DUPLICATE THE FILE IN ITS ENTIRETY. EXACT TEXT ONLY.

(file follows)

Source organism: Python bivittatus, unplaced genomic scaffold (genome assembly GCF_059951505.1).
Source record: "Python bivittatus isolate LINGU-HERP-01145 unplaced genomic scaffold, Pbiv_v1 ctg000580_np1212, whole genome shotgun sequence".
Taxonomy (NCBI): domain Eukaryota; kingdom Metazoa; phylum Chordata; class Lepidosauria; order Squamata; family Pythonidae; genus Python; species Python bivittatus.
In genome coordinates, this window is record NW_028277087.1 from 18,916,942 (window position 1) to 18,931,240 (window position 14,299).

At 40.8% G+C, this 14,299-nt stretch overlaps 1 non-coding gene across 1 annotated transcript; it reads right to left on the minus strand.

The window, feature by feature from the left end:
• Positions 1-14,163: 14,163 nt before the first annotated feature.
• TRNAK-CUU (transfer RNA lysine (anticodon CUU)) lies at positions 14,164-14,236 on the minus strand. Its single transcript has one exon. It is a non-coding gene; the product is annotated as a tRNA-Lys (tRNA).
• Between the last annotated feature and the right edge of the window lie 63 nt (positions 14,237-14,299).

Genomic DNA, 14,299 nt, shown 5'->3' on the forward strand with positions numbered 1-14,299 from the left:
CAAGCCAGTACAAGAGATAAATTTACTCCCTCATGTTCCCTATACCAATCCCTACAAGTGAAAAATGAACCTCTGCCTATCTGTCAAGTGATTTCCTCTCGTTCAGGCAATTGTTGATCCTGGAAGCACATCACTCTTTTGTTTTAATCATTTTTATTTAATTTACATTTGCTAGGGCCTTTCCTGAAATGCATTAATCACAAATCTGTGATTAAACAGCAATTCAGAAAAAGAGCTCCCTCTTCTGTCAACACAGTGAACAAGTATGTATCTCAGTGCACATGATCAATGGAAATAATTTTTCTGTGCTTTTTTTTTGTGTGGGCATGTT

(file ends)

Source organism: Python bivittatus, unplaced genomic scaffold (genome assembly GCF_059951505.1).
Source record: "Python bivittatus isolate LINGU-HERP-01145 unplaced genomic scaffold, Pbiv_v1 ctg000580_np1212, whole genome shotgun sequence".
Taxonomy (NCBI): domain Eukaryota; kingdom Metazoa; phylum Chordata; class Lepidosauria; order Squamata; family Pythonidae; genus Python; species Python bivittatus.
In genome coordinates, this window is record NW_028277087.1 from 18,916,942 (window position 1) to 18,931,240 (window position 14,299).

At 40.8% G+C, this 14,299-nt stretch overlaps 1 non-coding gene across 1 annotated transcript; it reads right to left on the minus strand.

The window, feature by feature from the left end:
• Positions 1-14,163: 14,163 nt before the first annotated feature.
• TRNAK-CUU (transfer RNA lysine (anticodon CUU)) lies at positions 14,164-14,236 on the minus strand. Its single transcript has one exon. It is a non-coding gene; the product is annotated as a tRNA-Lys (tRNA).
• Between the last annotated feature and the right edge of the window lie 63 nt (positions 14,237-14,299).

Genomic DNA, 14,299 nt, shown 5'->3' on the forward strand with positions numbered 1-14,299 from the left:
CAAGCCAGTACAAGAGATAAATTTACTCCCTCATGTTCCCTATACCAATCCCTACAAGTGAAAAATGAACCTCTGCCTATCTGTCAAGTGATTTCCTCTCGTTCAGGCAATTGTTGATCCTGGAAGCACATCACTCTTTTGTTTTAATCATTTTTATTTAATTTACATTTGCTAGGGCCTTTCCTGAAATGCATTAATCACAAATCTGTGATTAAACAGCAATTCAGAAAAAGAGCTCCCTCTTCTGTCAACACAGTGAACAAGTATGTATCTCAGTGCACATGATCAATGGAAATAATTTTTCTGTGCTTTTTTTTTGTGTGGGCATGTT